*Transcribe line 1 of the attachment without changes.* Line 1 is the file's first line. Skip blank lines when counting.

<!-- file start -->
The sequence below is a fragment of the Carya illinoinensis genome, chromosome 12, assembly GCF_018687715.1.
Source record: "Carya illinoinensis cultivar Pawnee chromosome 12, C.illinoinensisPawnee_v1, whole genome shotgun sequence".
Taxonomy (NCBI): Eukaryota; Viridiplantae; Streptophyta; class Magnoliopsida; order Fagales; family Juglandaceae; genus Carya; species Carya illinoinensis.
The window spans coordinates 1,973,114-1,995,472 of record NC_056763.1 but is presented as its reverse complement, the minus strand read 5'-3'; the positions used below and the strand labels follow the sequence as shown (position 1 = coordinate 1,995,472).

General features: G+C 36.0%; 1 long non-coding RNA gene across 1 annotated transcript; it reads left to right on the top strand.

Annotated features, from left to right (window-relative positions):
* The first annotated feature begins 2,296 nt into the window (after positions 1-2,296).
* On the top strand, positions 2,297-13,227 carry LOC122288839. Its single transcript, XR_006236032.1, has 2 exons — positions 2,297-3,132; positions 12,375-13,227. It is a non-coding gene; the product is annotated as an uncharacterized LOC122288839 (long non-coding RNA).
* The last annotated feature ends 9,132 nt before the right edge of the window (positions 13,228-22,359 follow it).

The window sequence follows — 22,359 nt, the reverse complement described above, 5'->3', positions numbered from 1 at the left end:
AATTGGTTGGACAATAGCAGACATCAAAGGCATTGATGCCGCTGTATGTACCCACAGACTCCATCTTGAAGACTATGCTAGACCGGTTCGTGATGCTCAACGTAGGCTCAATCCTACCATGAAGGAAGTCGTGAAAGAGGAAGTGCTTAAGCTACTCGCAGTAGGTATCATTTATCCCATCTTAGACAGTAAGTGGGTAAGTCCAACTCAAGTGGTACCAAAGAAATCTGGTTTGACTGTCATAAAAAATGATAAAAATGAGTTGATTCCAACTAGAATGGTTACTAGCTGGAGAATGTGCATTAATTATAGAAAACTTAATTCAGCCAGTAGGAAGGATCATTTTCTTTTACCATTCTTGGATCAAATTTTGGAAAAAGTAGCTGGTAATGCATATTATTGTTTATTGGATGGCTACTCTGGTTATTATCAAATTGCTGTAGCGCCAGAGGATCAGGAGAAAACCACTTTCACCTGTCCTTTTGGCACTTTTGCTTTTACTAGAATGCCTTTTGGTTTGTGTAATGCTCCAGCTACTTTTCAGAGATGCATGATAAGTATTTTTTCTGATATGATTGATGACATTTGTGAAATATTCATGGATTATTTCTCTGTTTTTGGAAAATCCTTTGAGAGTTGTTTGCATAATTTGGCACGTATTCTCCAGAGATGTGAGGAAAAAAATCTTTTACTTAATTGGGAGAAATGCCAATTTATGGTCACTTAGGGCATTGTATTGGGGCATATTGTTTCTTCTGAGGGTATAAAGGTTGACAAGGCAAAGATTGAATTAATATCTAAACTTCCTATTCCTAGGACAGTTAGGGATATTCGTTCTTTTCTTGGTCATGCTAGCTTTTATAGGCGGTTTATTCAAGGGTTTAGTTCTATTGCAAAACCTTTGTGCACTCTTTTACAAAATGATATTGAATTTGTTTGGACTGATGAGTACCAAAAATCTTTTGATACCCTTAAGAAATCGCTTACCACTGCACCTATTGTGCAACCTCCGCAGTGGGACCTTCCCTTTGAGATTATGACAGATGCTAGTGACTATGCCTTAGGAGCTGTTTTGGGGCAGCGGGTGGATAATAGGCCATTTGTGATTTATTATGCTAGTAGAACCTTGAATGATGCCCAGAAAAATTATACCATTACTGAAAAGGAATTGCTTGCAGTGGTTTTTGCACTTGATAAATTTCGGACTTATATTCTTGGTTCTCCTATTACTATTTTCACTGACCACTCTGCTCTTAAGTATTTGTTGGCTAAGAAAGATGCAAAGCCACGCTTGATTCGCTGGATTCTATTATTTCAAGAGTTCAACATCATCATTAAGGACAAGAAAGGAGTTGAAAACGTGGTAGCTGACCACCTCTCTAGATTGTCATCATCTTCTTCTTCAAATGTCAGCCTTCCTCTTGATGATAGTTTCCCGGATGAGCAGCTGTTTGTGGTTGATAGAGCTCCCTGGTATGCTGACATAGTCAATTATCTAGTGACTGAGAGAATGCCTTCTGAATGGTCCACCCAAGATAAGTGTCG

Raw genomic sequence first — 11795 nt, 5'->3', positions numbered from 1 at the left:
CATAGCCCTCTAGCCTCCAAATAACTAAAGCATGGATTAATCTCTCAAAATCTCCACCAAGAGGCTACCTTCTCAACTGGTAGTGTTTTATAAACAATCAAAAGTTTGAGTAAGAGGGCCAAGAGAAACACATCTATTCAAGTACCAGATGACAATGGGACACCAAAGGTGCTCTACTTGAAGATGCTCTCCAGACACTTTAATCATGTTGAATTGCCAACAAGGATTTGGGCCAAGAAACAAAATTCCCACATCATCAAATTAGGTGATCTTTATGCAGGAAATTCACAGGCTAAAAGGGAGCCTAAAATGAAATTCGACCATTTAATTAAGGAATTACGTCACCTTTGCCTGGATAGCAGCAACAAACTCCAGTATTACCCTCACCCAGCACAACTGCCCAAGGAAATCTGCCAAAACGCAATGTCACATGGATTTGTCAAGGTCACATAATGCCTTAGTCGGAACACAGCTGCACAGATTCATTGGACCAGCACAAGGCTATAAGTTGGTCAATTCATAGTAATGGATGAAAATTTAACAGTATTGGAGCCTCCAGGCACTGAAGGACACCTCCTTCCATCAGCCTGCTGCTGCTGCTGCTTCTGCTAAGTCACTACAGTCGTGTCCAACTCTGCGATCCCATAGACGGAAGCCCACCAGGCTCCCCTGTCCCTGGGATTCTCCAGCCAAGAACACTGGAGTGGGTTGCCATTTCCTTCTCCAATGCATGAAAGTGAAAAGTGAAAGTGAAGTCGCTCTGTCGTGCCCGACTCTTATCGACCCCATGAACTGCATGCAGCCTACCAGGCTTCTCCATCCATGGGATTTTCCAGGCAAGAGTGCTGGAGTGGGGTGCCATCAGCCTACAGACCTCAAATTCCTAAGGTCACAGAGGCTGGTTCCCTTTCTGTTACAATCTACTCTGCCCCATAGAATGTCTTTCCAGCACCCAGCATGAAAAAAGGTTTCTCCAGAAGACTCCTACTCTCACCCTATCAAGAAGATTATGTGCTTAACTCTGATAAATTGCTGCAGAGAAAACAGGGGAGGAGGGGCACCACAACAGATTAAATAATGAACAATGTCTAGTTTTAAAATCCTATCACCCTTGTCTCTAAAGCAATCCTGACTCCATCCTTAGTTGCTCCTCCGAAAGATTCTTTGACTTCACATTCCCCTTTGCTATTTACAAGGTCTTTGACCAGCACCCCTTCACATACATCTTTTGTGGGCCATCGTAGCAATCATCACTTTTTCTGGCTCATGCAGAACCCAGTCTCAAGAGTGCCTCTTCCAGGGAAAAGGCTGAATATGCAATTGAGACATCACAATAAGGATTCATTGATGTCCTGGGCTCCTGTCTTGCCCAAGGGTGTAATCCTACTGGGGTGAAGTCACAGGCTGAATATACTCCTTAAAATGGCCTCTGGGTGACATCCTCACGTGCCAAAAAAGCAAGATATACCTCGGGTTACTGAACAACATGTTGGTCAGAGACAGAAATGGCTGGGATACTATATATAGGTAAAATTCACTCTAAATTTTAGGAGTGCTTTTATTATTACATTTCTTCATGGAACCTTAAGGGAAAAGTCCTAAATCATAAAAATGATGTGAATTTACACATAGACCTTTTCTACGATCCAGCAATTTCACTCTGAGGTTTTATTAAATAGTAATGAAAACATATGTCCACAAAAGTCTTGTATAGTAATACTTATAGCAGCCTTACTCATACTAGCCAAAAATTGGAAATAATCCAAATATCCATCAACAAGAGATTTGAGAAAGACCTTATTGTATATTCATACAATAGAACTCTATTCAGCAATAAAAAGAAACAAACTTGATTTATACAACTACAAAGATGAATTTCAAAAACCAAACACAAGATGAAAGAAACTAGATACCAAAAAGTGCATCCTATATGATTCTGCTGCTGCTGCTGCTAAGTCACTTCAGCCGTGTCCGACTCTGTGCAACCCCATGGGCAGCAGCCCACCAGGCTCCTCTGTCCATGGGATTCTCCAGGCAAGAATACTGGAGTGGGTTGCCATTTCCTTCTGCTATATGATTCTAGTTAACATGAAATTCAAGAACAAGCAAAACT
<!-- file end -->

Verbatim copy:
The sequence below is a fragment of the Carya illinoinensis genome, chromosome 12, assembly GCF_018687715.1.